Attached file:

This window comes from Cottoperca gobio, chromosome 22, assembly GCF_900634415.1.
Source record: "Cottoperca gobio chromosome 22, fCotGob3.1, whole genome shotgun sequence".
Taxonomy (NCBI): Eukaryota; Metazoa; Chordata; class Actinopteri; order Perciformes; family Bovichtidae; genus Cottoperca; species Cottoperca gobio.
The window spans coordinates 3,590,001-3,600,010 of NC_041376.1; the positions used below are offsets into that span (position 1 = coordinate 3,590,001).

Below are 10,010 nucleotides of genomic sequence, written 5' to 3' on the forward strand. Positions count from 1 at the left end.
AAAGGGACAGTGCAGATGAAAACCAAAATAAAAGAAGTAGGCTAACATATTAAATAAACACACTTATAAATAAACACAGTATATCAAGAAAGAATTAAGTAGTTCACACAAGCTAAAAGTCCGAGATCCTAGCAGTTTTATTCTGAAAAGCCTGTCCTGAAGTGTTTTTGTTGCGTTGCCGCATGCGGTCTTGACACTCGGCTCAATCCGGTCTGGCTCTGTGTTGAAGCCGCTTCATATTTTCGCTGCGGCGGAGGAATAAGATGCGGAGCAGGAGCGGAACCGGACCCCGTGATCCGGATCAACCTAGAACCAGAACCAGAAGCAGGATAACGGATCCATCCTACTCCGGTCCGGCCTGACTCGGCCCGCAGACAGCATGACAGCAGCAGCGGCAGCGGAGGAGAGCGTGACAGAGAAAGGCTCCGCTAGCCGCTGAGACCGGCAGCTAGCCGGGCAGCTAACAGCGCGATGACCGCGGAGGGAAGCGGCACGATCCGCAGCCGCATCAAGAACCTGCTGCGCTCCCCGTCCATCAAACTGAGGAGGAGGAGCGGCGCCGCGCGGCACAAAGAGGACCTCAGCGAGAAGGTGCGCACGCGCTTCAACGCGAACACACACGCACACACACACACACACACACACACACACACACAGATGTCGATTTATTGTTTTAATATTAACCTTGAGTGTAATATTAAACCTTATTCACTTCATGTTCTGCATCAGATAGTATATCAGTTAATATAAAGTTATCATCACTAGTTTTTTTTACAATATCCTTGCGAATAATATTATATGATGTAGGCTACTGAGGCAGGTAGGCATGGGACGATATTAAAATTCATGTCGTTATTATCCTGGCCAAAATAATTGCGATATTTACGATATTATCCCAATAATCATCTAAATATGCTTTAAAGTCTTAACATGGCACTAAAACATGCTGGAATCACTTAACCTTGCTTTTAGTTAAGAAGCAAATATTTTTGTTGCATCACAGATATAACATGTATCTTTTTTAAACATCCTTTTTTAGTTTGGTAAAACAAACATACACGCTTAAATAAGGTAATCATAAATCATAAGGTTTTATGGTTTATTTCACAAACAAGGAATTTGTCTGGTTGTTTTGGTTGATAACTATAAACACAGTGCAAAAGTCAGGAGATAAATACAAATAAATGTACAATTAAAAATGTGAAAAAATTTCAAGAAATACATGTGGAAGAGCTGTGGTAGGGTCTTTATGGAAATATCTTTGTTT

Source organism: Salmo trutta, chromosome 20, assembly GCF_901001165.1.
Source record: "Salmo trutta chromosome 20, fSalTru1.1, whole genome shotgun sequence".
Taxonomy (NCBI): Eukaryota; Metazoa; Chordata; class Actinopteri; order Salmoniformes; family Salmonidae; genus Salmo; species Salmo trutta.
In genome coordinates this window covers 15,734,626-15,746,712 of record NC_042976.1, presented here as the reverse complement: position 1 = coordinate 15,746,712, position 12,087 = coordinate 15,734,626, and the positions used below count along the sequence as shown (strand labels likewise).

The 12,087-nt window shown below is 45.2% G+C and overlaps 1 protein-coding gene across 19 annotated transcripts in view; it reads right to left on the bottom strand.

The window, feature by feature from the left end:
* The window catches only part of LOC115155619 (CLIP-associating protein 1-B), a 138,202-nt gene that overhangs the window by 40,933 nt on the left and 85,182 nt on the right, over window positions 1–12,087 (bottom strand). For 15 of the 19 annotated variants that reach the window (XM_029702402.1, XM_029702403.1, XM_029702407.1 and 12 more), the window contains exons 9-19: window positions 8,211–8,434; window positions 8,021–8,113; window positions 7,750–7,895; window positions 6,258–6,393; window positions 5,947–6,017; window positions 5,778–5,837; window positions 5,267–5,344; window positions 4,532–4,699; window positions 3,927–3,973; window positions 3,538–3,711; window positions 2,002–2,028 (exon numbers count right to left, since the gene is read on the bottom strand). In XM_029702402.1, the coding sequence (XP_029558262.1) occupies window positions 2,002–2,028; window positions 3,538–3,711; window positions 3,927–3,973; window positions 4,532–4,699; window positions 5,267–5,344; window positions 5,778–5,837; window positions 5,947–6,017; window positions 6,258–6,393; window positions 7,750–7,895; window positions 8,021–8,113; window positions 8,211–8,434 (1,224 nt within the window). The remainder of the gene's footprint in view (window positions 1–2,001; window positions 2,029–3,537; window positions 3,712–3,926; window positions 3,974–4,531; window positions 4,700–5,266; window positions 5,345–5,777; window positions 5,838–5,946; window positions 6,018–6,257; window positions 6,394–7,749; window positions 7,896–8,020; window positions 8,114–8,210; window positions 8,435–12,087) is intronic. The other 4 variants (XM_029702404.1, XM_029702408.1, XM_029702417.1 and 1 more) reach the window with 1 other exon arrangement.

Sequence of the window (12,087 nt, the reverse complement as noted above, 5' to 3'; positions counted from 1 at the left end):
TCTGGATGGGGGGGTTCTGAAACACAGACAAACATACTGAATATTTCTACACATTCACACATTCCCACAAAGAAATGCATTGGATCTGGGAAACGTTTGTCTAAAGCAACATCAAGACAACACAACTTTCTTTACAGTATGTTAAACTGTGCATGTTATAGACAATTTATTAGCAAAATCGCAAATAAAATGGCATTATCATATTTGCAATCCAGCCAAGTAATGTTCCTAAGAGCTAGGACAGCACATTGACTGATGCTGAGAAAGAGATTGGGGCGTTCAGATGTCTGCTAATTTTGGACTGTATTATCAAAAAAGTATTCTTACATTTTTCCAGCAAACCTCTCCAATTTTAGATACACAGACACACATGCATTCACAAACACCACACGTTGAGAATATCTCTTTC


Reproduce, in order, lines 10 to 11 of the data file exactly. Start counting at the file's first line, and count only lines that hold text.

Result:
In genome coordinates this window covers 15,734,626-15,746,712 of record NC_042976.1, presented here as the reverse complement: position 1 = coordinate 15,746,712, position 12,087 = coordinate 15,734,626, and the positions used below count along the sequence as shown (strand labels likewise).

The 12,087-nt window shown below is 45.2% G+C and overlaps 1 protein-coding gene across 19 annotated transcripts in view; it reads right to left on the bottom strand.